Dying mother's wish granted after nurse takes in son
Gillian Mohney via Good Morning America
3:53 PM, Sep 18, 2014
9:07 AM, Sep 20, 2014
HARRISBURG, Pa. - When Tricia Somers was given the devastating diagnosis that she had terminal liver cancer last spring, her main concern was figuring out who would care for her 8-year-old son, Wesley.
Somers, a single mother, didn't have any family she believed could take on caring for a child and her parents had died years earlier. But Somers was determined and has found a unique solution for her situation after asking her favorite nurse, Tricia Seaman, to care for her son.
Somers made her big request the day she was supposed to be discharged from the hospital. Somers and Seaman had become friendly while Somers underwent numerous diagnostic tests.
When Seaman visited Somers on her final day in the Pinnacle Health's Community General campus in Harrisburg, Pennsylvania, she had no idea of Somers' intentions.
The long-time nurse told ABC News that after Somers said that her diagnosis was terminal, she asked one question.
"She said, 'If I die will you raise my son?'" recalled Seaman.
Seaman said she initially had no answer for the big request.
"I didn't know what to say in that moment," said Seaman. "I told her I was flattered enough [that she] asked me. I said to her, 'Why don't you take a little time with this.' ... I was trying to be very diplomatic, everything in me said was saying 'Yes I'll do it.'"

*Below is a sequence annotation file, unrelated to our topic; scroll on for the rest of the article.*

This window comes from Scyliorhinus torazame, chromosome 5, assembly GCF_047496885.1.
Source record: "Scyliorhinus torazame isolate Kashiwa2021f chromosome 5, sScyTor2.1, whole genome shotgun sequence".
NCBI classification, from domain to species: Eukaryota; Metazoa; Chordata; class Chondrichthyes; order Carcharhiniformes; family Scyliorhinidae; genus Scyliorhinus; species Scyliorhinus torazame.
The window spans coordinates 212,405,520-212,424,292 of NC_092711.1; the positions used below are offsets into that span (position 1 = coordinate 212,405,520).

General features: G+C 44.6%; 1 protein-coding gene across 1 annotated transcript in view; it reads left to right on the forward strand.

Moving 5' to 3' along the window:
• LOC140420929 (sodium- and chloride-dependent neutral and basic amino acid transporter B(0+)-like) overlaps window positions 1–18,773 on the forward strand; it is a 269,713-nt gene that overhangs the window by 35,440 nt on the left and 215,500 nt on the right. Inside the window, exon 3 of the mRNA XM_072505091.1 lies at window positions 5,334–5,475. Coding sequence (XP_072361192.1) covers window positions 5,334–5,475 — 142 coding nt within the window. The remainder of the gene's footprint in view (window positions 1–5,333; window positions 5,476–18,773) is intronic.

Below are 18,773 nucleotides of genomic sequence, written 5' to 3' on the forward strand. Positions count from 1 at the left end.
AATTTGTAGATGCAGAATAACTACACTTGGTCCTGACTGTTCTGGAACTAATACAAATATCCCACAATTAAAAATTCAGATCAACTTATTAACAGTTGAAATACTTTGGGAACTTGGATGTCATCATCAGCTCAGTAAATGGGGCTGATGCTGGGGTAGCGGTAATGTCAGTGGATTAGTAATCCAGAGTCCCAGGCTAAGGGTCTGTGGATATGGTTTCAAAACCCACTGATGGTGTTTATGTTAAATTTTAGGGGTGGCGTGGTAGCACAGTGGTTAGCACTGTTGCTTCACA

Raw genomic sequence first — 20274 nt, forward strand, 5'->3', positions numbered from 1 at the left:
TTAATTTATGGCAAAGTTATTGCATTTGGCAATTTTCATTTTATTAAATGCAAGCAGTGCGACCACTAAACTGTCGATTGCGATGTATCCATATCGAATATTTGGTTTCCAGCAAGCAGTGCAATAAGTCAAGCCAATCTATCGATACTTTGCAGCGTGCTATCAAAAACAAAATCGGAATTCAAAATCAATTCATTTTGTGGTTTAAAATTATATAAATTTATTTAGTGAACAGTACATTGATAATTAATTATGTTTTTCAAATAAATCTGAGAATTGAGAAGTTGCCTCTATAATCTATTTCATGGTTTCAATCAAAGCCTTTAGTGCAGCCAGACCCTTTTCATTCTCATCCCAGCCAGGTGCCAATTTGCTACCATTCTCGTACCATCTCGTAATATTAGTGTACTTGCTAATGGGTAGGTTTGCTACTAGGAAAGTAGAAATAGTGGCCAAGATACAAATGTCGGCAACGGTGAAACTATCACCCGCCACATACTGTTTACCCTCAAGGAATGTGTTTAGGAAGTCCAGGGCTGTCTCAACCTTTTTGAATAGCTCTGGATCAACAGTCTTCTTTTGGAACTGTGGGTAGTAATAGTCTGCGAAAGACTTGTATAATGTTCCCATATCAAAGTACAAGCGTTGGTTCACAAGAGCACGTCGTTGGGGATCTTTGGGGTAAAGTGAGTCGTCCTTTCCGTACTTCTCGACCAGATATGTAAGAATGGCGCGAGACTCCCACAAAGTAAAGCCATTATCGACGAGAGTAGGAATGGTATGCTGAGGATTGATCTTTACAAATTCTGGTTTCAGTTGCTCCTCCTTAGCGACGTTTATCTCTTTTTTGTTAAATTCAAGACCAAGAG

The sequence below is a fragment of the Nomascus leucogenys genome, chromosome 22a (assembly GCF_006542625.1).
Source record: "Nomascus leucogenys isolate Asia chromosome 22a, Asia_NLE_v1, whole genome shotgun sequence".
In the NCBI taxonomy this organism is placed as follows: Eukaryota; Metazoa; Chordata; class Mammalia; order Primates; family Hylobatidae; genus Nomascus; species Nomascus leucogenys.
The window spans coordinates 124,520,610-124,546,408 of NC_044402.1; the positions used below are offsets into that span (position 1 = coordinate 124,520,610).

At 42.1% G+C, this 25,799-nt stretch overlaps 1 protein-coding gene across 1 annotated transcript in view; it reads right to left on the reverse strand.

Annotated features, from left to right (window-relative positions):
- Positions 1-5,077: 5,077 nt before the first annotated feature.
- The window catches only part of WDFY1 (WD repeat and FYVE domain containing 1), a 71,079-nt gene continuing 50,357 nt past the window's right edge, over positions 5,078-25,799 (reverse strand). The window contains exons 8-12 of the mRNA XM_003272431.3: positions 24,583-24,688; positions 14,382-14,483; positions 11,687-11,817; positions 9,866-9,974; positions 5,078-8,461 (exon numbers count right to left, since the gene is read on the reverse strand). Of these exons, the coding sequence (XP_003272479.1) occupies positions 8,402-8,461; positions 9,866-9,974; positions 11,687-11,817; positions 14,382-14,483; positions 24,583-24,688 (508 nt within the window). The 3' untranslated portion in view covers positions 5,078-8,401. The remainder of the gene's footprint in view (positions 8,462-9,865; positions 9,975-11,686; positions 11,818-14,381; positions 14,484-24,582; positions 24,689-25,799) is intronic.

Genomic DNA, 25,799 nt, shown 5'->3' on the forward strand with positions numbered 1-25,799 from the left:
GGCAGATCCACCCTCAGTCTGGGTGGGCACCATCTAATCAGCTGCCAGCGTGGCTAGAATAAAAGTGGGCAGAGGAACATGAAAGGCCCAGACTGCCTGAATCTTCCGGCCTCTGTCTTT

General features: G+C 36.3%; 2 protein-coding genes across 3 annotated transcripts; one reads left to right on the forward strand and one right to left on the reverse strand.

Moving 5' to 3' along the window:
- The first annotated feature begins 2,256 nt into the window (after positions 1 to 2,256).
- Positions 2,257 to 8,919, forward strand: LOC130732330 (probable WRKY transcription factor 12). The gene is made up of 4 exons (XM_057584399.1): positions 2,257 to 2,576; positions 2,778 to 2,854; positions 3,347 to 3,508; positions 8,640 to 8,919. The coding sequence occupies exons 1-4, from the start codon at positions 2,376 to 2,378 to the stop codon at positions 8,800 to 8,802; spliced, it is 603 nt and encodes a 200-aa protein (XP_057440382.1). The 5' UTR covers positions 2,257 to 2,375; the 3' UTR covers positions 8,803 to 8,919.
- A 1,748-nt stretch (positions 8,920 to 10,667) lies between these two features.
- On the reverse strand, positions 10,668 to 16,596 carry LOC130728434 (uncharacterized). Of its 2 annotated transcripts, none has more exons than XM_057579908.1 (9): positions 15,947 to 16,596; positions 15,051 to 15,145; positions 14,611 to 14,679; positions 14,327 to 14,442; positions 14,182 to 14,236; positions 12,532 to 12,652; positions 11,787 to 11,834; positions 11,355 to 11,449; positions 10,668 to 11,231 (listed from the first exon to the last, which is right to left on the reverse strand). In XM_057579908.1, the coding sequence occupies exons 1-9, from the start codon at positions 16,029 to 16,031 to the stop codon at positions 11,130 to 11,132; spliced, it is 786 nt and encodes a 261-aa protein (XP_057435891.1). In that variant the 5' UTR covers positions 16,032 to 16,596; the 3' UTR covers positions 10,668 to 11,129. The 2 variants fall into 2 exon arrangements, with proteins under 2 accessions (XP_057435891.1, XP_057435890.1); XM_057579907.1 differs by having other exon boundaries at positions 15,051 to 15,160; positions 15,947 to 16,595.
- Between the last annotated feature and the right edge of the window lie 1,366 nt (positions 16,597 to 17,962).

Seaman and her family had actually been in the process of becoming foster parents and had just accomplished the first step after they were approved to be adoptive parents. They also are the parents of three teenage girls and a 10-year-old son.
Somers, who is now in hospice, spoke to ABC affiliate WHTM-TV in Harrisburg, Pennsylvania, about her decision to ask Seaman to take care of her son.
"She came in and I just felt this overwhelming feeling of comfort," Somers told WHTM-TV. "It was strange. I never had that feeling before and I thought she is going to take care of me. She is the one."
Seaman said after the request, she and her family started to visit with Somers and Wesley, first going to her apartment and then inviting them over to see their house. She said she wanted to make sure that this placement seemed like a good fit.
"The first time she was here, I said, 'Does everything look okay to you? Is it what you had in mind?'" said Seaman. "I felt like I was interviewing. ... She said it was perfect."
When Seaman spoke to her husband Daniel about the idea of adopting Wesley, he simply told her, "We need to do something to help this lady," Seaman recalled.
As Seaman and Somers became closer, 45-year-old Somers started grueling chemotherapy that left her barely able to walk. Some days she was unable to get Wesley to school because she couldn't walk to her car or was too tired to get out of bed.
Eventually she became so weak she was hospitalized.
At that point Seaman along with her family decided it was time to not only take Wesley into their family, but Somers as well.
"At one point I said, 'I can't be your nurse anymore. I'm your family now,'" said Seaman. "I talked to her and said I want you to come [home]. She kind of fell apart and cried. She said, 'I'd love to.'"
Seaman said when Somers arrived in May, doctors thought she would survive for only a month. But with care and time, Seaman said Somers has improved and can now walk without the help of a cane.
Seaman said she and her husband have signed paperwork to become Wesley's legal guardians after Somers' death. This summer the entire family, Somers and her son included, were able to go on vacation together.
"We just want to Trish to live life to the fullest and ... we love her and love Wesley," said Seaman. "He's a very smart little boy. We want to see him get an education and be successful and know that he's not alone. He has a family. He's not going to be all by himself."